“I expected some kind of turmoil or discomfort, but nothing like what happened,” she says.


The headscarf she wore that day was later exhibited at the U.S. Congress as a sign of religious freedom. She has also been named among the 500 most influential Muslims worldwide and recognized as a “woman of excellence” by the NAACP.


She has addressed the British Parliament House of Lords, United Nations Commission on Human Rights, U.S. Congress and lectured at universities across the world.


Did she ever consider removing her headscarf?


“No,” she says. “It’s part of who I am. I justify my existence first and foremost as a subject of God.” Women shouldn’t be forced to wear a headscarf, but they should have the freedom to choose, she stresses.


In a book to be released next week, Headscarf Politics in Turkey: A Postcolonial Reading, Dr. Kavakci examines the headscarf issue from the perspective of Turkish women who want to cover their heads. The book has been nominated for a Prose Award.


While she is based in D.C., Dr. Kavakci travels to Turkey frequently and writes a column for the Turkish daily Yeni Akit on “anything and everything.”


She now officially goes by the name Merve Kavakci Islam after a recent marriage but says “my story is still entrenched in minds as the Kavakci story.”

And she has a message for the Turkish government on behalf of those advocating for greater freedom of religious expression. “We are here and here to stay,” she says.

7 comments:

  1. wow that sounds like an incredible story! i'm looking forward to reading it:]

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  2. I loved this post but what I like even better is being able to see a pic of two sisters in all their glory. I like seeing Merve in her UGS looking so chic and I love your boots and bracelets.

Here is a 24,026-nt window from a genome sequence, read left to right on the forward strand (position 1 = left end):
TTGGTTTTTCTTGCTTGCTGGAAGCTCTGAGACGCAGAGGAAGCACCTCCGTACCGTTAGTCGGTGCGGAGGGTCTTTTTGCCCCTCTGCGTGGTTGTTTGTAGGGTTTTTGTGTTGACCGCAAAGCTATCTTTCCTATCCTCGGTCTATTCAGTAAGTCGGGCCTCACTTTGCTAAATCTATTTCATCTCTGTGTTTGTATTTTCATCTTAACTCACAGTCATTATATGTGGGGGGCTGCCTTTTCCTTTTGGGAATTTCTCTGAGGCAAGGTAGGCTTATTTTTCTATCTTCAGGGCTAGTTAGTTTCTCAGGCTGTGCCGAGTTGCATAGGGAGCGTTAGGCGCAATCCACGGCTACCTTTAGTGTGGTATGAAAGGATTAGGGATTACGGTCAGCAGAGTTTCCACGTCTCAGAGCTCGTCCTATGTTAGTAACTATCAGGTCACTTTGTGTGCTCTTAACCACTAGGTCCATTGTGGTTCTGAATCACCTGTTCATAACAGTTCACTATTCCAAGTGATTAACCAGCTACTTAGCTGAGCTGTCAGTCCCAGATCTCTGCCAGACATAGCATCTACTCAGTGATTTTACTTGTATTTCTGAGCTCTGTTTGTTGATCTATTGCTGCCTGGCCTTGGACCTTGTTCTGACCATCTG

I think a lot of readers might benefit from a post about staying confident in hijab. Right now there is so much discrimination out there for hijabees to deal with. Tips like how to handle or respond to ignornance could help so many sisters inshallah.

    I think your both in the unique position to really mentor women on this issue. I say this because it's something lacking especially for revert sisters who may have no one in their life like a sister or mother to encourage them on with hijab. I'm a revert of 15 years!

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  3. MashaAllah..very inspirational...I wish I would be as strong...ALhamdulillah, I'm living in a country in which the majority are Muslims and we are allowed to practice our own beliefs...InshaAllah, i'll buy the book...=)

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  4. Thank you N.A. and Daughter of Yasin for your wonderful comments.

    To revert of 15 years. Thank you so much. This is why we have the blog! So we can share and grow together as sisters in Islam! We also have eachother to learn from. We will definitely write about our experiences as hijabis living in different cities and countries and how to handle harsh situations.

    Lots of love to all our readers and thank you all for your comments!

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  5. ahha ı was saıd after askıng u sıster Elıf if u can help me to get further ınformation to grab dat book n ı concided with it over here..

    yippueeee ınshallah ı wıll book ıt soon n ı m sure ı will enjoy reading..
    yes MERVE KAVAKÇI is a great rolemodel for muslim girls faced this banned since 1999 sadlyı m among those victims...but verily ı feelhonor n happines in my bottom heart for disladies existence on eart....

    KEEP İT UP...

    love u all

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  6. She is truly inspirational. I can't stop my tears every time I watch the way she was kicked out of the Parliament.

    I was actually looking for an interesting book to read during Christmas break so I'll definitely try to read this one :)

    Lots of Salams

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  7. Thanks B @ Modest Closet. You have to see the video of her new book. I'll post it soon!